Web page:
News & Commentary

March 20, 2024

Everest Fang

Everest Fang is a student at Harvard Law School.

In today’s news and commentary: Dartmouth refuses to bargain with newly-formed players’ union, Connecticut lawmakers consider universal mandated sick time, and New England union leaders call for offshore wind contractors to adopt high labor standards.

Earlier this month, I wrote about the Dartmouth College men’s basketball team’s historic vote to form a union. On Monday, the school said that it will not enter into collective bargaining with the newly-formed union. Dartmouth spokesperson Jana Barnello explained that the college would defy any NLRB order requiring it to bargain with the players’ union. The school’s appeal of an NLRB regional director’s decision classifying the athletes as employees is still pending before the full board. If the board rejects Dartmouth’s appeal, Barnello stated that the school will continue to refuse to bargain with the union in order to spark unfair labor practice proceedings. By taking these steps, the school hopes to get the matter reviewed by a federal court.

State lawmakers in Connecticut are considering a bill that would expand mandated sick time to every employer in the state. Under the state’s current law, only employers with more than 50 employees are required to provide paid sick days. The new proposal would also allow workers to use their sick days to care for parents and domestic partners. Under the current law, workers are limited to using their sick days to care for themselves, a spouse, or their child. On Tuesday, Governor Ned Lamont urged the legislature to pass the new bill, saying during a press conference that too many people are unprotected by the current system. Lamont stressed the dangers of compelling employees to go to work while sick, drawing on the COVID-19 pandemic as a lesson for the state.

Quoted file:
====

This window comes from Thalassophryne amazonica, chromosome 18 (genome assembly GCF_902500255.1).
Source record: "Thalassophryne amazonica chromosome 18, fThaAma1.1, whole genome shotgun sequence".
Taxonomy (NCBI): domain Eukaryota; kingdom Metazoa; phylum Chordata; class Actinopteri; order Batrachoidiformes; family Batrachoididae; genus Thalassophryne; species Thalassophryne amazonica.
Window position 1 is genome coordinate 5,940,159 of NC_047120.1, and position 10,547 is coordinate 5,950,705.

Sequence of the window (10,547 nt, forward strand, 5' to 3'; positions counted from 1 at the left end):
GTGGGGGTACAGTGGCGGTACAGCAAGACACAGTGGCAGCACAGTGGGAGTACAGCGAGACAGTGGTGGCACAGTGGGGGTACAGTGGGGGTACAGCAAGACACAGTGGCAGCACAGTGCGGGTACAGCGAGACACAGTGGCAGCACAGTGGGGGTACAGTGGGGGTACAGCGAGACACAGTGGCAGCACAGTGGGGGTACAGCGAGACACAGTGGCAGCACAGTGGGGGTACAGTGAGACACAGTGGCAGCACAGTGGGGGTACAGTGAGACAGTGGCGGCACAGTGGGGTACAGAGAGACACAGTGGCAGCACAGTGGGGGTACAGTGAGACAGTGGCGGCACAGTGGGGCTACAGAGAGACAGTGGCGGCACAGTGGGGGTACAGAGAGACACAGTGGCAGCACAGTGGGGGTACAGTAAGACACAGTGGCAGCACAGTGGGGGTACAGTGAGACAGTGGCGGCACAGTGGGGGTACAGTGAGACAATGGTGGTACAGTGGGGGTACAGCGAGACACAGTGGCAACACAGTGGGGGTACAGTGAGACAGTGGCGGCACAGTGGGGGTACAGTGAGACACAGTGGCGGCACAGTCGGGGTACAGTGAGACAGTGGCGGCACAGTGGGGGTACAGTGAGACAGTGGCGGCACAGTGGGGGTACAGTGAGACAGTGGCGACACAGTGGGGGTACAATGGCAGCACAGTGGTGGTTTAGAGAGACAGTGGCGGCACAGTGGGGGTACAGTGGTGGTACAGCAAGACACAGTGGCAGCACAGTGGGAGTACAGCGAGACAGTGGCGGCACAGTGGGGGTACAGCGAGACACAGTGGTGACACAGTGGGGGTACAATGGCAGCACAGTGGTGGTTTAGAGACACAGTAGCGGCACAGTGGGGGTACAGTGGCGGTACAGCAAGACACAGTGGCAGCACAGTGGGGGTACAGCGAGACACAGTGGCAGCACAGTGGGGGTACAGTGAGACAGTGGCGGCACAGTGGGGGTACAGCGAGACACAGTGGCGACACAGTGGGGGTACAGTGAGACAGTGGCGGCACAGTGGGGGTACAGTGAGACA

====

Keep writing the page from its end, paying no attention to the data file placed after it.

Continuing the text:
In October, the governors of Connecticut, Rhode Island and Massachusetts agreed to jointly pursue offshore wind proposals for up to 6 gigawatts of power. Four companies are expected to bid on the proposal — Avangrid, Ørsted, Southcoast Wind and Vineyard Offshore. In a joint virtual conference last week, union leaders from the three states called on these companies to commit to adopting high labor and wage standards, and ensure that permanent workers can form unions. Connecticut AFL-CIO President Ed Hawthorne stressed that the country cannot build its way out of the climate crisis with “low-paying, exploitative jobs.” He emphasized that workers must not only be involved in energy transition discussions, but should also lead them. The conference illustrates labor’s broader effort to secure favorable working conditions in the green transition, and shape the federal strategy to combat climate change.

Enjoy OnLabor’s fresh takes on the day’s labor news, right in your inbox.